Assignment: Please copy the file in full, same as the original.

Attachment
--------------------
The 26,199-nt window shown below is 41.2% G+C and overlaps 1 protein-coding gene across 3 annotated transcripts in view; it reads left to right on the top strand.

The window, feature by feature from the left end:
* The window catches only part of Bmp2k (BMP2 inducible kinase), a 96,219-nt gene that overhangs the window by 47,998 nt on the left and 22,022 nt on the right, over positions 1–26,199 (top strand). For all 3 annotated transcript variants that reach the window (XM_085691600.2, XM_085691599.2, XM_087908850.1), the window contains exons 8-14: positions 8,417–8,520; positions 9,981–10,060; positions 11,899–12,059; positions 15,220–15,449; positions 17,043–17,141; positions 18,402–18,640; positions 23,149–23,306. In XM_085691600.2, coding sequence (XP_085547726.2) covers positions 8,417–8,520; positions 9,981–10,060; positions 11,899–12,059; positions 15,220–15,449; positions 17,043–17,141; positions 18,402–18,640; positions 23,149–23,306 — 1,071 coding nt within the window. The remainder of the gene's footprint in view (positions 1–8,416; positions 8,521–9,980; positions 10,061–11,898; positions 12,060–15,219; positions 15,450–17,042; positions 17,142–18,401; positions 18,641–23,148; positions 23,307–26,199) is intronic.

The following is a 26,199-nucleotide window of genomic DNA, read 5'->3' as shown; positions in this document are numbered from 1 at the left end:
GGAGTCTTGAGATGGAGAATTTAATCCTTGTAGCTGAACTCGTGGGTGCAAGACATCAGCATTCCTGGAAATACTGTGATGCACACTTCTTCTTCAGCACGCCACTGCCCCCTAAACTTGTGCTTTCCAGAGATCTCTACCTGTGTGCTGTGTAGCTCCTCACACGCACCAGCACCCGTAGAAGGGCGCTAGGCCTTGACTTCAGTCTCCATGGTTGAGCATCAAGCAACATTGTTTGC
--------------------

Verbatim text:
The 26,199-nt window shown below is 41.2% G+C and overlaps 1 protein-coding gene across 3 annotated transcripts in view; it reads left to right on the top strand.

The window, feature by feature from the left end:
* The window catches only part of Bmp2k (BMP2 inducible kinase), a 96,219-nt gene that overhangs the window by 47,998 nt on the left and 22,022 nt on the right, over positions 1–26,199 (top strand). For all 3 annotated transcript variants that reach the window (XM_085691600.2, XM_085691599.2, XM_087908850.1), the window contains exons 8-14: positions 8,417–8,520; positions 9,981–10,060; positions 11,899–12,059; positions 15,220–15,449; positions 17,043–17,141; positions 18,402–18,640; positions 23,149–23,306. In XM_085691600.2, coding sequence (XP_085547726.2) covers positions 8,417–8,520; positions 9,981–10,060; positions 11,899–12,059; positions 15,220–15,449; positions 17,043–17,141; positions 18,402–18,640; positions 23,149–23,306 — 1,071 coding nt within the window. The remainder of the gene's footprint in view (positions 1–8,416; positions 8,521–9,980; positions 10,061–11,898; positions 12,060–15,219; positions 15,450–17,042; positions 17,142–18,401; positions 18,641–23,148; positions 23,307–26,199) is intronic.

The following is a 26,199-nucleotide window of genomic DNA, read 5'->3' as shown; positions in this document are numbered from 1 at the left end:
GGAGTCTTGAGATGGAGAATTTAATCCTTGTAGCTGAACTCGTGGGTGCAAGACATCAGCATTCCTGGAAATACTGTGATGCACACTTCTTCTTCAGCACGCCACTGCCCCCTAAACTTGTGCTTTCCAGAGATCTCTACCTGTGTGCTGTGTAGCTCCTCACACGCACCAGCACCCGTAGAAGGGCGCTAGGCCTTGACTTCAGTCTCCATGGTTGAGCATCAAGCAACATTGTTTGC